Keeping a clean house can also curb infestations and help you spot one sooner if it does happen. You should aim to wash your and your cat’s bedding in hot water at least once a week. If you have carpet or a sofa, vacuuming once a week helps trap the eggs. Just be sure to dump the dirt outside so they don’t nest somewhere else inside.
You can also sprinkle diatomaceous earth around the perimeter of your house. These tiny, crushed exoskeletons pierce and kill small bugs who may be trying to get inside your home, including fleas and ants. If you choose this method please be sure to wear a face mask during the application. Cat-friendly insect repellent is another great way to dissuade fleas, especially on fabric surfaces you can’t wash, such as sofas and cat towers. Make sure it’s formulated for use around cats first, however, since many insecticides are toxic to our feline friends.
What to Do If You Encounter an Infestation
If you’ve found the flea dirt of doom or uncovered a sickening swarm of fleas, don’t panic. You’ll need to clear your cat from the fleas first. In addition to your veterinarian’s recommendations for flea control, you can also tackle the problem with a flea comb dipped in water and dish soap. Before running to buy an anti-flea product, you should first consult your vet to make sure it’s safe to use on your cat or in combination with any other medicine your cat may be taking, including any other flea control products. Some products can rapidly squelch infestations on your cat by killing all adult fleas within 24 hours. However, you’ll still need to comb them and have a strategy against the flea eggs, which will survive.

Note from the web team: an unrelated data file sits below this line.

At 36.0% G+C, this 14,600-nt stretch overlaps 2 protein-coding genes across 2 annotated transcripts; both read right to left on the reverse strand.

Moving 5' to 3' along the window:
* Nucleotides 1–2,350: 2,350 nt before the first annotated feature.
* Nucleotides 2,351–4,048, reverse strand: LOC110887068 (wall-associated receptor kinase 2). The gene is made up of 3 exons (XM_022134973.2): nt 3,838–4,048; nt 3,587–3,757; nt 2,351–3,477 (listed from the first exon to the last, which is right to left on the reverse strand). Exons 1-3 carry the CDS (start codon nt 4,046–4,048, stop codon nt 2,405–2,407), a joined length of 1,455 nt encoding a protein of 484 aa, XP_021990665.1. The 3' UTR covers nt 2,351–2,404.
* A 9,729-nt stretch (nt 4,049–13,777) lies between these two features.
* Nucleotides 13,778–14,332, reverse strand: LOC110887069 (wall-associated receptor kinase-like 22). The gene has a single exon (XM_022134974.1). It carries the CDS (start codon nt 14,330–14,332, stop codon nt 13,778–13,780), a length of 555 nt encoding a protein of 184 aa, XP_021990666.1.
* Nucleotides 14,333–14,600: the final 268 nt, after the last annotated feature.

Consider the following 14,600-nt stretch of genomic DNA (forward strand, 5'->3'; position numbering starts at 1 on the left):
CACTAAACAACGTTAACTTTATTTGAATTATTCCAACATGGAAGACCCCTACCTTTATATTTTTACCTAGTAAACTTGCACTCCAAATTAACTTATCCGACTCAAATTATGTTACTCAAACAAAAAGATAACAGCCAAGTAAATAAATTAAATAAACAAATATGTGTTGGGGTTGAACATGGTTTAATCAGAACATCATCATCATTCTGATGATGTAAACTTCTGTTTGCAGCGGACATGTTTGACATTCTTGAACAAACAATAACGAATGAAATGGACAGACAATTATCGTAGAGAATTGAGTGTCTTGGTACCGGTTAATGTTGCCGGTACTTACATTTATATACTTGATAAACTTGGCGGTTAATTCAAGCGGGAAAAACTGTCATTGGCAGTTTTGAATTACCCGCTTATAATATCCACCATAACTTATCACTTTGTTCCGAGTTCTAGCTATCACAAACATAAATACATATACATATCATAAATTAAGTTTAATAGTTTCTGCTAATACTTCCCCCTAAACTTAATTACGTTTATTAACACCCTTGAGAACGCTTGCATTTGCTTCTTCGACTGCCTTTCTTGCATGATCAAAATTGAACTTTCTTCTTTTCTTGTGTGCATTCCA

In the meantime, you’ll also need to wash all bedding in hot water and thoroughly clean the house. Steam and vacuum all surfaces and crevices around the house. Unfortunately, you may need to repeat the process several times over the next few weeks.
Fleas can’t survive on cold, hard surfaces. Until the problem is gone, try not to have a bunch of soft, fuzzy things lying around your house, such as throw pillows. Soft surfaces provide good places for fleas to hide. Keep your closet door closed, as well as any other areas where your cat may crawl onto fabric surfaces. If fleas are deprived of their host and nesting grounds, it is easier to break their cycle and eradicate them
While adult fleas can’t survive cold temperatures, warm indoor heaters blazing throughout the winter provide a tropical vacation for these resilient pests. You’ll need to treat your cat with veterinary-prescribed flea control in order to control an infestation, along with washing the bedding and steaming and vacuuming the carpet at least once a week. Since fleas can lay over a hundred eggs every couple of days, it’s important to take preventative measures and react quickly if you do spot an infestation.
Featured Image Credit: KanphotoSS, Shutterstock